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Here once the embattled farmers stood
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Anonymous

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My Winter Project
« Reply #5 on: December 17, 2004, 12:41:33 PM »
Nice save, hope they make it. I really think I would have taken a pair of pruning shears and cut as of the much branchs away as possiable and tied it into frames. But I read you are using a top bar system so tieing comb to it may have been rather difficult eh.
 :D Al

Offline beesharp

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My Winter Project
« Reply #6 on: December 17, 2004, 09:44:15 PM »
The original plan was to save some some comb and tie it into frames. I brought empty frames, string and a 5-frame nuc with me. It seemed every piece I cut out had a twig in it or an odd curl shape. I ended up with a bunch of very small pieces, so that's when I decided to try them in the top bar hive. Also, there was very little honey and no brood this time year.

The latest update is there are probably 1000 bees walking around my garage floor laughing at my attempt to keep them safely & securely in the hive -  :roll: This might not have been my best idea!

Jim

Offline BigRog

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My Winter Project
« Reply #7 on: December 17, 2004, 10:28:27 PM »
We are all pulling for you and this hive.
Looks good so far.

Much Luck
"Lurch my good man,…what did you mean when you said just now that 'You've got better things to do than run my petty little errands'…….?"

Offline Kris^

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My Winter Project
« Reply #8 on: December 17, 2004, 10:35:10 PM »
I think it's amazing that they built all that comb out in the open, not in some creviss or trunk.  Great picture!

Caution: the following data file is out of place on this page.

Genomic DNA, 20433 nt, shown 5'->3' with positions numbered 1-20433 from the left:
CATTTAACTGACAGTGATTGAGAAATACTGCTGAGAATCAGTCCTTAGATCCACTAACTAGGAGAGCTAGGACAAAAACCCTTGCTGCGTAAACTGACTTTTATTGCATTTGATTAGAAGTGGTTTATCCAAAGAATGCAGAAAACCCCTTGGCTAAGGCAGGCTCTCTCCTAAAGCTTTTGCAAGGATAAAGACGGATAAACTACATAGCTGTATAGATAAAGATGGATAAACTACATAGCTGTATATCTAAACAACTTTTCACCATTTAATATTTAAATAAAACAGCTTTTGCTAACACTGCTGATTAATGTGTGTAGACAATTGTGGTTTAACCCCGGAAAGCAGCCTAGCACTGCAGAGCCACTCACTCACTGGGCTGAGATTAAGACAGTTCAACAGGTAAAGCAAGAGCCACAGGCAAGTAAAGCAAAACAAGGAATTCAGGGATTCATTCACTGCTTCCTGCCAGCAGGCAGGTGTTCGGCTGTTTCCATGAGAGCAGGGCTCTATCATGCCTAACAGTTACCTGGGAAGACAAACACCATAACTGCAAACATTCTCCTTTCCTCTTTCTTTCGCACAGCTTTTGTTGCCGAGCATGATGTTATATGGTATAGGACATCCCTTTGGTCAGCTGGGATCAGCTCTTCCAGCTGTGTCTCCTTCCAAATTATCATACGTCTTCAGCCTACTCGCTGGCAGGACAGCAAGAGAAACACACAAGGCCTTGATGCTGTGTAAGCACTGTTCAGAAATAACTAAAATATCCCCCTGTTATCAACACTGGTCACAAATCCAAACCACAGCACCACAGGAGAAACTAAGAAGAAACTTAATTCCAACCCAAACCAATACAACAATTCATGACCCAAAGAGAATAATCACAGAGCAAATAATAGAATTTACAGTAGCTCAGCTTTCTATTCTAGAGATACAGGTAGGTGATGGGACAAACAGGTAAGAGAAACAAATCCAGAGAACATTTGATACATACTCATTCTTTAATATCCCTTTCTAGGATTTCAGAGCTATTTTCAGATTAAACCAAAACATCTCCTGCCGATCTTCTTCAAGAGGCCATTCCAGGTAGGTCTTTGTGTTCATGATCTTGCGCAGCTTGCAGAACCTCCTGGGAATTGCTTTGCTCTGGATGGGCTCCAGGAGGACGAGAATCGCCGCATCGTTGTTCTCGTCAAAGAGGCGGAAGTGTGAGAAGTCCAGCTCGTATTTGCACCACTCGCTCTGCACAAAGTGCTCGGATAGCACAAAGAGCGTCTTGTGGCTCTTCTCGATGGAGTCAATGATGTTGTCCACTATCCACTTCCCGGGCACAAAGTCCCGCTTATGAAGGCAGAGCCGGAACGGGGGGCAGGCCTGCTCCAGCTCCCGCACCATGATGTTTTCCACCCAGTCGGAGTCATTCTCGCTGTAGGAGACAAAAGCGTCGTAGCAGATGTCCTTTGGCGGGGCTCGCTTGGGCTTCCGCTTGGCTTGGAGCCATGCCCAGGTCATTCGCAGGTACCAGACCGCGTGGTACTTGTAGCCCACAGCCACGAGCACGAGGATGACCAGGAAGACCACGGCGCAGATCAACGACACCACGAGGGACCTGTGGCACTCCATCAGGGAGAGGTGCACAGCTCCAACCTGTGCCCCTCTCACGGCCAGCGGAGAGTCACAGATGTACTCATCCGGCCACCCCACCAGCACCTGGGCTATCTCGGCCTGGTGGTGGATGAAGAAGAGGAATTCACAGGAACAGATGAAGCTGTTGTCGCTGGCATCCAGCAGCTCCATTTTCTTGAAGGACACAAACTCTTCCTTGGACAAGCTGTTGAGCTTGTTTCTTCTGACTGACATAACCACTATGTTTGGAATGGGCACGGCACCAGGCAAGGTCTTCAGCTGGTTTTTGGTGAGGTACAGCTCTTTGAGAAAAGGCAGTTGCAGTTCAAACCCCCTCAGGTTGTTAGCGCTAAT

-- Kris

Offline Horns Pure Honey

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My Winter Project
« Reply #9 on: December 18, 2004, 12:05:16 AM »
Wouldnt the comb get water logged every time it rained? And what about the protection of there queen, there is no way they could produce heat for the winteer. bye
Ryan Horn

Offline TwT

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My Winter Project
« Reply #10 on: December 18, 2004, 12:41:39 AM »
nice picture and i bet that hive weighed alot to , sure was a pretty one.
THAT's ME TO THE LEFT JUST 5 YEARS FROM NOW!!!!!!!!

Never be afraid to try something new.
Amateurs built the ark,
Professionals built the Titanic

Offline TwT

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« Reply #11 on: December 18, 2004, 02:00:02 AM »
here a story like yours and it has pictures to.

http://www.pollinator.com/feral/calamity.htm
THAT's ME TO THE LEFT JUST 5 YEARS FROM NOW!!!!!!!!

Never be afraid to try something new.
Amateurs built the ark,
Professionals built the Titanic

Offline Horns Pure Honey

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My Winter Project
« Reply #12 on: December 18, 2004, 06:52:55 AM »
Thats a sad one there. It would be great to have a queen that could withstand mites. to bad, bye
Ryan Horn

Offline Jerrymac

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« Reply #13 on: December 18, 2004, 10:03:47 AM »
Never said if he went up the tree to check into the rest of hollow for more bees, queen, brood.
:rainbowflower:  Light travels faster than sound. This is why some people appear bright until you hear them speak.   :rainbowflower:

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Offline Horns Pure Honey

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My Winter Project
« Reply #14 on: December 18, 2004, 01:07:15 PM »
Yeah I noticed that too, but wouldnt it be to dangerous to climb up to a large oak tree that is highly rotted. Last time I looked a oak is pretty darn high and I wouldnt want to fall from one. bye
Ryan Horn

 

anything